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  5. "The woman visits our city."

"The woman visits our city."

Translation:Femina nostram urbem visitat.

August 30, 2019



Fémina nostram urbem vísitat.


Mulier nostram urbem vísitat.


I'm not sure you can actually use the verb "visito" for visiting places? Can anyone find an example in the classical literature? It can be used when visiting people, but that too is rare. "inviso" would perhaps be better.


All I've been able to find (in my admittedly short search) is that invisére can have a connotation of watching over or taking care of someone. And nothing to indicate that vísitáre applies only to people and not locations.


Should we put possessive pronouns after or before nouns?


The order of urbem and nostram doesn't matter. Also keep in mind that nostram is not a pronoun, but an adjective (that must be declined along with the noun it modifies). The genitive of nos is nostri.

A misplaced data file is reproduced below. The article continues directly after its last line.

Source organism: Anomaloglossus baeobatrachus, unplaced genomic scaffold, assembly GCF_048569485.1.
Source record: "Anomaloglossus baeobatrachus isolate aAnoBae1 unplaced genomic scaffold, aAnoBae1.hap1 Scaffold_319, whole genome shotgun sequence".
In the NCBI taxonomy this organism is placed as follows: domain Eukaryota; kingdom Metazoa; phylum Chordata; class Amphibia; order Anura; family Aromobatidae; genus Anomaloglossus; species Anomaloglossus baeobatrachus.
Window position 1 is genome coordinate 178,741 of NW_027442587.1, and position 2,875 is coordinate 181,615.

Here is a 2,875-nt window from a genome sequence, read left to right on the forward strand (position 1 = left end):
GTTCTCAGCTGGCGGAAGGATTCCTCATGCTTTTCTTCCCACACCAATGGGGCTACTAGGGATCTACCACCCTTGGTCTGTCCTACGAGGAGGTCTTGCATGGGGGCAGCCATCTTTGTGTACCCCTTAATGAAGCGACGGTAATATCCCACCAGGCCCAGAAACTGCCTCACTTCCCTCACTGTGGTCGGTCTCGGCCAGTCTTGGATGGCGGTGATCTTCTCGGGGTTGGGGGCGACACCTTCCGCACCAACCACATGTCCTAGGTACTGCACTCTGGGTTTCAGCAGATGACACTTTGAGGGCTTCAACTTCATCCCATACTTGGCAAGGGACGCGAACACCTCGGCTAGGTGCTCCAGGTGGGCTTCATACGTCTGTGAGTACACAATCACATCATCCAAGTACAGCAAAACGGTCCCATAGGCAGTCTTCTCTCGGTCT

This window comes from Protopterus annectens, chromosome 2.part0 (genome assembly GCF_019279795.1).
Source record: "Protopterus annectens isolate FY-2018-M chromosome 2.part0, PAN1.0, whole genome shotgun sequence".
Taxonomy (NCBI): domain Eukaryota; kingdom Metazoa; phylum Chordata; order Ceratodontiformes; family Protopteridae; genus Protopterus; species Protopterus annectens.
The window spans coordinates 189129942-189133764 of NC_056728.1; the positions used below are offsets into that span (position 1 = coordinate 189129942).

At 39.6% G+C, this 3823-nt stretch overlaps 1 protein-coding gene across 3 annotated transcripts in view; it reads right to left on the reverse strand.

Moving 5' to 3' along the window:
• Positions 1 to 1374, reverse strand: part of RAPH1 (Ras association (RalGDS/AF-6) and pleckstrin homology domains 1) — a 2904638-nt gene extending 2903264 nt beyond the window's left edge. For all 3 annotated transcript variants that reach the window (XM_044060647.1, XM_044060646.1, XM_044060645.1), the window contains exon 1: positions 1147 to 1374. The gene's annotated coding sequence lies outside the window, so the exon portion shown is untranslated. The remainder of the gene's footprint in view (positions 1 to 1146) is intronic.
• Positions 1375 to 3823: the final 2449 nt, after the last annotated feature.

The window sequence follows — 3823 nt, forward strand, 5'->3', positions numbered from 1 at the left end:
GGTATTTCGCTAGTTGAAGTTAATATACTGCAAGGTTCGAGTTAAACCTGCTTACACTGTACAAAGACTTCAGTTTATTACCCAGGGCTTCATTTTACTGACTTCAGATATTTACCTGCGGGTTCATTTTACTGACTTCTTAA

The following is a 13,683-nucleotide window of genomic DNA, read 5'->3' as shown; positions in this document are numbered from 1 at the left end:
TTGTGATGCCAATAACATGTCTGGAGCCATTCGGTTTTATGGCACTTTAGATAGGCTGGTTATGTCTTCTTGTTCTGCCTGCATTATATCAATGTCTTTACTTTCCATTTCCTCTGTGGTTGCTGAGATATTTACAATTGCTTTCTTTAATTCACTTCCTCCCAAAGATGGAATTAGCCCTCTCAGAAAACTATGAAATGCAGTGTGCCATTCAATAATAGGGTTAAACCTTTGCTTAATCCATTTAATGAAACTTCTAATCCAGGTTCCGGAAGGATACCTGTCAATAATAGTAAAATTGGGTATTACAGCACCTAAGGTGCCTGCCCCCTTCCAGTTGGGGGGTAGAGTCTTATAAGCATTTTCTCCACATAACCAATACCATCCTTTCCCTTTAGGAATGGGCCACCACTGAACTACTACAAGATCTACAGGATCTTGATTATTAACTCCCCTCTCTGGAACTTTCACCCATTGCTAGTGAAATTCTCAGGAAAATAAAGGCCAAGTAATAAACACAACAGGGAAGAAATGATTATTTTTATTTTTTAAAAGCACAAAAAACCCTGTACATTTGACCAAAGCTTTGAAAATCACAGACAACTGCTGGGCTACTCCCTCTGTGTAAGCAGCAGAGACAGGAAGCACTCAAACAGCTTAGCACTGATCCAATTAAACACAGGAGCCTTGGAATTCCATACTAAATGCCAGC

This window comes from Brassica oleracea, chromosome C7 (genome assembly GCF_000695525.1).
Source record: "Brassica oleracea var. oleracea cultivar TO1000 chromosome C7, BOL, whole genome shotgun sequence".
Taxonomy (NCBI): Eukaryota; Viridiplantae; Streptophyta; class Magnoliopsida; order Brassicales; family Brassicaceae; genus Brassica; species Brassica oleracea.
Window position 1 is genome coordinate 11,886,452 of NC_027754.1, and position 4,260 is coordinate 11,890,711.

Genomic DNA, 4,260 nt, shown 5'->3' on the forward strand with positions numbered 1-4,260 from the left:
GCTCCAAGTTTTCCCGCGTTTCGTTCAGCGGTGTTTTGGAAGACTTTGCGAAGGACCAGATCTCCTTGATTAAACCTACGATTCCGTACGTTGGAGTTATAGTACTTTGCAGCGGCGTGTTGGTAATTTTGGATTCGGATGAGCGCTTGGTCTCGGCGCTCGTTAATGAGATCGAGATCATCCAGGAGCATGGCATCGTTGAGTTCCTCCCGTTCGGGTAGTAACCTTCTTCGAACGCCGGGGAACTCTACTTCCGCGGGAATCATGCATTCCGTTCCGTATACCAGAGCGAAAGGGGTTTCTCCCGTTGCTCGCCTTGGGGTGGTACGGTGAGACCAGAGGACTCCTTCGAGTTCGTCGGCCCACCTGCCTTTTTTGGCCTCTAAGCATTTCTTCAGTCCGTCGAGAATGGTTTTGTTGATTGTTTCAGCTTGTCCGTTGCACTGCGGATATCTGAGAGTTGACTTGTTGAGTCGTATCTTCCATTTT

The word order shouldn't matter.


Hmmm. I got it right but my answer is not the same as the correct answer. I put Femina nostras urbem visitat. Nostras instead of nostram. Does anybody know why its correct even tho I used a different word?


Didn't it just tell you that you had a typo?


I made a similar spelling error, which - in my opinion - shouldn't be marked correct/typo. It happens often. If most keyboards are qwerty, then the system should be able to determine which are true typos and which aren't. Or maybe that's asking too much of a free service.


I swear it looks like it should be 'our woman visits the city'


Why "nostram"? Is urbe feminine? Or does nostram follow the gender of the subject woman? Or are we all women from the city??

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